The University of Alabama sees service as a priority and a privilege. The combination of a student body seeking to make their world a better place, and a university that encourages students in those efforts, creates a culture of service. This culture not only impacts the campus but also trickles out into the world as students graduate and join communities outside Tuscaloosa.
Courtney Chapman Thomas, the Senior Director for Service and Leadership, believes the habit of service lasts a lifetime. The University of Alabama’s Center for Service and Leadership is actively instilling the traditions of service and generosity across campus. The Center for Service and Leadership is the springboard to a lifetime of giving back and philanthropy. Their goal is to help students take their passions and connect them to one of the 199 nonprofits in the community. Chapman Thomas explains that it is her job to listen to what her students are passionate about, the injustices that keep them up at night, and give them the skill set to do something about it.
“Community engagement and service are pivotal in a student’s life,” Chapman Thomas says. “It takes their personal experiences and allows them to step out of their comfort zone to do something for others.”
For college students, service is what brings connection and turns thoughts into actions. At The University of Alabama, students from all over the nation and world bring their diverse backgrounds and experiences to the table. This diversity creates an array of passions to be explored and needs to be met. The University of Alabama equips students to speak up, be passionate and make positive impacts within their community.
“College students get a bad rap of being lazy and selfish, but in reality, they believe the world can change and that they can be the catalyst for that change,” Chapman Thomas says. “Each week, hundreds of students choose to go into schools, foodbanks, and shelters to make an impact instead of sleeping in, hanging out with friends, and having a free day.”
The students also have felt the impact. “Service has played a huge role in my college experience at the University of Alabama. I think it’s ingrained in the culture. Tuscaloosa and UA have a great partnership. I believe the students want to get engaged in the Tuscaloosa community just as much as Tuscaloosa wants to visit and be on campus,” says Alabama native, Ibby Dickson.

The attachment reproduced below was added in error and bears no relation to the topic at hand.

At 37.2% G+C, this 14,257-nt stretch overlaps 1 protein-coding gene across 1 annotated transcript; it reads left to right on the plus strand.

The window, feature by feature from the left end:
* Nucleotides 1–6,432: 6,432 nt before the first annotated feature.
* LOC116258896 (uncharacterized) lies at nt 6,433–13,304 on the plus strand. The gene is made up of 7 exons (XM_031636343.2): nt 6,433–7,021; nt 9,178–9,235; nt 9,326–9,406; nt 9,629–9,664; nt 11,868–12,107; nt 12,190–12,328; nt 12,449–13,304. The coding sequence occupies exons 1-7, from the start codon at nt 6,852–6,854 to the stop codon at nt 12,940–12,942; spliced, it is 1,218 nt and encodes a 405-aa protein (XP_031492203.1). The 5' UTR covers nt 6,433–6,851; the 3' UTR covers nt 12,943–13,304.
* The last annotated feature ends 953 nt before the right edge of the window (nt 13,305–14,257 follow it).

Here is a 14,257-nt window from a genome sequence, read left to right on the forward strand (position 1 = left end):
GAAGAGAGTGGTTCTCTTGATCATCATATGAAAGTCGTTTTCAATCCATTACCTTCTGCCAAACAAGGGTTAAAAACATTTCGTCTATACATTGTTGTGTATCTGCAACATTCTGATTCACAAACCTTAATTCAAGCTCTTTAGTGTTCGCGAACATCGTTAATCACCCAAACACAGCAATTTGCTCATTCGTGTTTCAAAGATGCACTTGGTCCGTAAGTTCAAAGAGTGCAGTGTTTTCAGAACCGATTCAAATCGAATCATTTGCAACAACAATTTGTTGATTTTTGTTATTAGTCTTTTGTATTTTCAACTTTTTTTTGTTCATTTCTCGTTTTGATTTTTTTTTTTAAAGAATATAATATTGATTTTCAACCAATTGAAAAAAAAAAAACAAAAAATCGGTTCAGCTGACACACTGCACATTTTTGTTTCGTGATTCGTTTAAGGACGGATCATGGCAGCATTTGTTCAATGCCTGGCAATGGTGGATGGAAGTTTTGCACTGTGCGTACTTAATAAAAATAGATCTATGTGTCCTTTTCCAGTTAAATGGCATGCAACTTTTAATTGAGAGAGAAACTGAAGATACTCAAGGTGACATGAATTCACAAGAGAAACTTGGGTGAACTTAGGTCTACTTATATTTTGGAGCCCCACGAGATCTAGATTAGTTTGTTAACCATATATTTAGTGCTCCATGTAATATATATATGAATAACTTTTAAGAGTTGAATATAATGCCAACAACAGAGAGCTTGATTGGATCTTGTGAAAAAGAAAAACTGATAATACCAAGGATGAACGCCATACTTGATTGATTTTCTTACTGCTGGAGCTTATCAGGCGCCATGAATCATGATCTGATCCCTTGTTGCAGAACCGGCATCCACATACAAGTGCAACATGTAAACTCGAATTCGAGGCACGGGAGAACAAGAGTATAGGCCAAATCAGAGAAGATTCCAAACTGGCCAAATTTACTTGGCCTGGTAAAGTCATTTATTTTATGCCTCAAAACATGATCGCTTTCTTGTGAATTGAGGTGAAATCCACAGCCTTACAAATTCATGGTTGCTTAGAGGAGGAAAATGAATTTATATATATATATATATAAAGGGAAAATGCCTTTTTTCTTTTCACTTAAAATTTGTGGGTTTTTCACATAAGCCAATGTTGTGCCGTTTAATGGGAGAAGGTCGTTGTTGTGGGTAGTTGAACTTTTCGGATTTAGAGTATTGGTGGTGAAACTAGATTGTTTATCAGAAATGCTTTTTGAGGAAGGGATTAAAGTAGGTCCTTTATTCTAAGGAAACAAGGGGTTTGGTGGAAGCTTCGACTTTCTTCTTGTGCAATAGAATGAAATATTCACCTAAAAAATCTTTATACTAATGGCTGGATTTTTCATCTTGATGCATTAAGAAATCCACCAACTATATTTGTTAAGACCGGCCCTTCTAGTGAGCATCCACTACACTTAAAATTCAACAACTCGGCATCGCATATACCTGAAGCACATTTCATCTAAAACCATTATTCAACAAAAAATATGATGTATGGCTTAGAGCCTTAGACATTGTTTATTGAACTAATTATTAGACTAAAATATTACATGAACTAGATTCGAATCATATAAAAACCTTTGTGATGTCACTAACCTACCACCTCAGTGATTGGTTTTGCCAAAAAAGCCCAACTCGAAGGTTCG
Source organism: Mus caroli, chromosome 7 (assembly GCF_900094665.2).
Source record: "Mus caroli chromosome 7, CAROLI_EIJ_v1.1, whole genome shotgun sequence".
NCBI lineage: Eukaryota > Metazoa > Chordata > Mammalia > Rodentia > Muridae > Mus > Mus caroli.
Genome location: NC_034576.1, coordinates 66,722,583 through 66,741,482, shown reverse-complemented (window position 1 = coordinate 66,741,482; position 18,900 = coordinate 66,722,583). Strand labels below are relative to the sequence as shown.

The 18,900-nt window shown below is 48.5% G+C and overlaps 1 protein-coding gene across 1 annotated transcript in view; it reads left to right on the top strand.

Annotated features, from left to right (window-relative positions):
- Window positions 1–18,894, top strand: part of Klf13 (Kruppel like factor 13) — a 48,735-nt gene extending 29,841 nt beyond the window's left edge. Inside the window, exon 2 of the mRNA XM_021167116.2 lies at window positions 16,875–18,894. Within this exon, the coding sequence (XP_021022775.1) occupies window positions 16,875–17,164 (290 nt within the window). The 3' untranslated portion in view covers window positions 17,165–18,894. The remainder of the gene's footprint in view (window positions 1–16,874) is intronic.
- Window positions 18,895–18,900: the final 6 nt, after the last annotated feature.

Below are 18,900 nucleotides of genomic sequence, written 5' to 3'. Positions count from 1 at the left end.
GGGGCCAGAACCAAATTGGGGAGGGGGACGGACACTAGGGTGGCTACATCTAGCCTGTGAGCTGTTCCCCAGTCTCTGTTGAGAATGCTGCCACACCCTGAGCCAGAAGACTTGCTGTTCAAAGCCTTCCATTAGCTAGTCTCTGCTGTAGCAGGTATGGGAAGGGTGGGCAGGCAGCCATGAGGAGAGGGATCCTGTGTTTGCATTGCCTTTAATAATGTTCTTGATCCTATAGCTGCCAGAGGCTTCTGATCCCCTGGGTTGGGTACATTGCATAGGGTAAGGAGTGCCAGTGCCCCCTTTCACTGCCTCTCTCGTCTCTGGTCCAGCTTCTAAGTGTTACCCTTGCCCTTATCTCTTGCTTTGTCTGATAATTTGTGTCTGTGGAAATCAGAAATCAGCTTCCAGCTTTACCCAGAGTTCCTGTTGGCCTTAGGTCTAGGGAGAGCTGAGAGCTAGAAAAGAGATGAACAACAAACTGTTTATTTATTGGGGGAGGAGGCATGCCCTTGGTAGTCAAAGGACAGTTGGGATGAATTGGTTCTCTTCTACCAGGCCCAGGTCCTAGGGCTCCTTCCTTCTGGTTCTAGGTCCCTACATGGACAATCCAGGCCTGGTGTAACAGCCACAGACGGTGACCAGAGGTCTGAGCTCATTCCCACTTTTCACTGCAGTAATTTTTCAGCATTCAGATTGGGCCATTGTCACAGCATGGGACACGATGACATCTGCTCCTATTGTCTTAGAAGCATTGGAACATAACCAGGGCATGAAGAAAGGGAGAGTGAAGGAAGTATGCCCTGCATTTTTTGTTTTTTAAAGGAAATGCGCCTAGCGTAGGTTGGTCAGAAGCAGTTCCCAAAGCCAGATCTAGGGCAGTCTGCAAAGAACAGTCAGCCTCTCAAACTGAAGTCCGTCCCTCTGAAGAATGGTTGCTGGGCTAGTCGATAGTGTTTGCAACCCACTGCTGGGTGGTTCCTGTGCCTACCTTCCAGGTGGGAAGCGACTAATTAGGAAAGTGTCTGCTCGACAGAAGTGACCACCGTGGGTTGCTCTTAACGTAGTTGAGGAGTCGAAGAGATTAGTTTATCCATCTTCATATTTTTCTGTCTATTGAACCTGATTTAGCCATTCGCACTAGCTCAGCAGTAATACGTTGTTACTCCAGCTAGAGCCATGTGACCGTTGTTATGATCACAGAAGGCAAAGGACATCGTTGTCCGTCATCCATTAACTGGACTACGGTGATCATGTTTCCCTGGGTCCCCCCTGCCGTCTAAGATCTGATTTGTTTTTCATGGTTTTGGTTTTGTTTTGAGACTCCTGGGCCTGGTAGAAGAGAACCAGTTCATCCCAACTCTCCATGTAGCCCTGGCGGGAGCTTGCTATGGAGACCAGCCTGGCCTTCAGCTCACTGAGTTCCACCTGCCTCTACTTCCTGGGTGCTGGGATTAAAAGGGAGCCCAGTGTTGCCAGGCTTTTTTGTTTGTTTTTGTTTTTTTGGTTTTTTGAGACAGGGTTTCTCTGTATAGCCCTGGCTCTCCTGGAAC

Here is a list of a few of the personal philanthropies, fundraisers and year-round service programs helped by the widespread outreach of the Center for Service and Leadership at the University of Alabama.
Big Days of Service: The Center for Service and Leadership hosts Big Days of Service for the campus community throughout the year. These service days offer students, faculty and staff the chance to serve across town.
Ripple Effect: A day of service before classes start that connects students to the Tuscaloosa community.
Hands-on Tuscaloosa: Occurring in the fall and spring semesters, this day of service gives students a chance to take a break and give back.
MLK Day of Service: In partnership with The Division of Diversity, Equity and Inclusion, this hallmark day encourages all to do their part and remember that no act of service is too small.
Al’s Pals: Each year, students volunteer as mentors to help mentees complete homework, reinforce reading and math skills and participate in enrichment and recreational activities. Al’s Pals mentors commit one afternoon weekly, Mondays-Thursdays from 2:30 p.m.–5:15 p.m. for 10 weeks during the semester to serve elementary students in 1st-5th grades at local school sites. It’s a great way to get involved and meet fellow students while making a difference in children’s lives.
Beat Auburn Beat Hunger: Every year, BABH competes with Auburn University’s Beat Bama Food Drive to benefit local food banks. Since its inception, this friendly competition has raised over 6 million pounds of food for Alabamians. In addition to the annual food drive, BABH engages in year-round education and advocacy related to food insecurity issues.
Habitat for Humanity: The University of Alabama chapter of Habitat for Humanity engages students in advocating, building, educating and fundraising to support Habitat for Humanity International’s mission to build homes, communities and hope.
UA Dance Marathon: UADM exists to provide financial and emotional assistance to the children and families undergoing treatment at the Children’s Miracle Network Hospital, Children’s of Alabama, in Birmingham, Alabama. Dance Marathon, the main event of UADM, is a nationwide movement involving college and high school students at over 150 schools across the nation. These students raise money for the Children’s Miracle Network hospital in their community.
Serving Bama: The Serving Bama team organizes around 10 service opportunities weekly with local nonprofits. Their efforts address causes such as outdoor and environmental efforts, housing security, community development and animal welfare.